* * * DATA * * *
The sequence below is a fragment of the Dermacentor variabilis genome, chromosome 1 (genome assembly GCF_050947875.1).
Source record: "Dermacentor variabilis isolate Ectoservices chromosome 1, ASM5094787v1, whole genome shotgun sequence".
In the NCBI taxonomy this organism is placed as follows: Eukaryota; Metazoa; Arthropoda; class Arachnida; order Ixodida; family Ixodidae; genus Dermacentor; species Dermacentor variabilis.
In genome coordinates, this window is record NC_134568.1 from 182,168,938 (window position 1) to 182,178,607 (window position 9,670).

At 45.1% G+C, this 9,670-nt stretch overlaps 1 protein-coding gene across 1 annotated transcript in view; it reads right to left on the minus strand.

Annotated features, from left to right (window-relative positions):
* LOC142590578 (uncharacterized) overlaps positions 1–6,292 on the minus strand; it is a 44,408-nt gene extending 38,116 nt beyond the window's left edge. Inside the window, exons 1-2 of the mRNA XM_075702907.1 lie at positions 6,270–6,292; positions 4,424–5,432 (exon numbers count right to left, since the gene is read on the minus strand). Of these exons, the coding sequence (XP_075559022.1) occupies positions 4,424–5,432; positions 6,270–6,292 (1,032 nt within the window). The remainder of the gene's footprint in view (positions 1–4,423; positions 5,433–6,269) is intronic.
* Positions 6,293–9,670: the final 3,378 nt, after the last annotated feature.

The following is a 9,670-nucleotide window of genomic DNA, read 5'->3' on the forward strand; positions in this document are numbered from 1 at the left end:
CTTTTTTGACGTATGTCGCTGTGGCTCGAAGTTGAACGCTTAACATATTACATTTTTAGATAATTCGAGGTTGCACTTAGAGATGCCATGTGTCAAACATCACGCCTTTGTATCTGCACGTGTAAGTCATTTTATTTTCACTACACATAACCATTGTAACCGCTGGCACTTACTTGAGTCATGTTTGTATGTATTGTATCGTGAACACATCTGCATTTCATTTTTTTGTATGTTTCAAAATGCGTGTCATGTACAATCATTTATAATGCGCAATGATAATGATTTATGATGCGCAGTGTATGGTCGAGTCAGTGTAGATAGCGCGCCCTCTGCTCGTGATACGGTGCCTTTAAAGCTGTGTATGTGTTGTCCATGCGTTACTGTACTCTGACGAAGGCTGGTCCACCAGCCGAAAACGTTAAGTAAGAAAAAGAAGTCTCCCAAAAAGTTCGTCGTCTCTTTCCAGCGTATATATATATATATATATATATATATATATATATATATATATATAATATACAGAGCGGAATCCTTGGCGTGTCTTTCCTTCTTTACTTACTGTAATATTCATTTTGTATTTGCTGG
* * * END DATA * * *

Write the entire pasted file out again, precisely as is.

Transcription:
The sequence below is a fragment of the Dermacentor variabilis genome, chromosome 1 (genome assembly GCF_050947875.1).
Source record: "Dermacentor variabilis isolate Ectoservices chromosome 1, ASM5094787v1, whole genome shotgun sequence".
In the NCBI taxonomy this organism is placed as follows: Eukaryota; Metazoa; Arthropoda; class Arachnida; order Ixodida; family Ixodidae; genus Dermacentor; species Dermacentor variabilis.
In genome coordinates, this window is record NC_134568.1 from 182,168,938 (window position 1) to 182,178,607 (window position 9,670).

At 45.1% G+C, this 9,670-nt stretch overlaps 1 protein-coding gene across 1 annotated transcript in view; it reads right to left on the minus strand.

Annotated features, from left to right (window-relative positions):
* LOC142590578 (uncharacterized) overlaps positions 1–6,292 on the minus strand; it is a 44,408-nt gene extending 38,116 nt beyond the window's left edge. Inside the window, exons 1-2 of the mRNA XM_075702907.1 lie at positions 6,270–6,292; positions 4,424–5,432 (exon numbers count right to left, since the gene is read on the minus strand). Of these exons, the coding sequence (XP_075559022.1) occupies positions 4,424–5,432; positions 6,270–6,292 (1,032 nt within the window). The remainder of the gene's footprint in view (positions 1–4,423; positions 5,433–6,269) is intronic.
* Positions 6,293–9,670: the final 3,378 nt, after the last annotated feature.

The following is a 9,670-nucleotide window of genomic DNA, read 5'->3' on the forward strand; positions in this document are numbered from 1 at the left end:
CTTTTTTGACGTATGTCGCTGTGGCTCGAAGTTGAACGCTTAACATATTACATTTTTAGATAATTCGAGGTTGCACTTAGAGATGCCATGTGTCAAACATCACGCCTTTGTATCTGCACGTGTAAGTCATTTTATTTTCACTACACATAACCATTGTAACCGCTGGCACTTACTTGAGTCATGTTTGTATGTATTGTATCGTGAACACATCTGCATTTCATTTTTTTGTATGTTTCAAAATGCGTGTCATGTACAATCATTTATAATGCGCAATGATAATGATTTATGATGCGCAGTGTATGGTCGAGTCAGTGTAGATAGCGCGCCCTCTGCTCGTGATACGGTGCCTTTAAAGCTGTGTATGTGTTGTCCATGCGTTACTGTACTCTGACGAAGGCTGGTCCACCAGCCGAAAACGTTAAGTAAGAAAAAGAAGTCTCCCAAAAAGTTCGTCGTCTCTTTCCAGCGTATATATATATATATATATATATATATATATATATATATATATATAATATACAGAGCGGAATCCTTGGCGTGTCTTTCCTTCTTTACTTACTGTAATATTCATTTTGTATTTGCTGG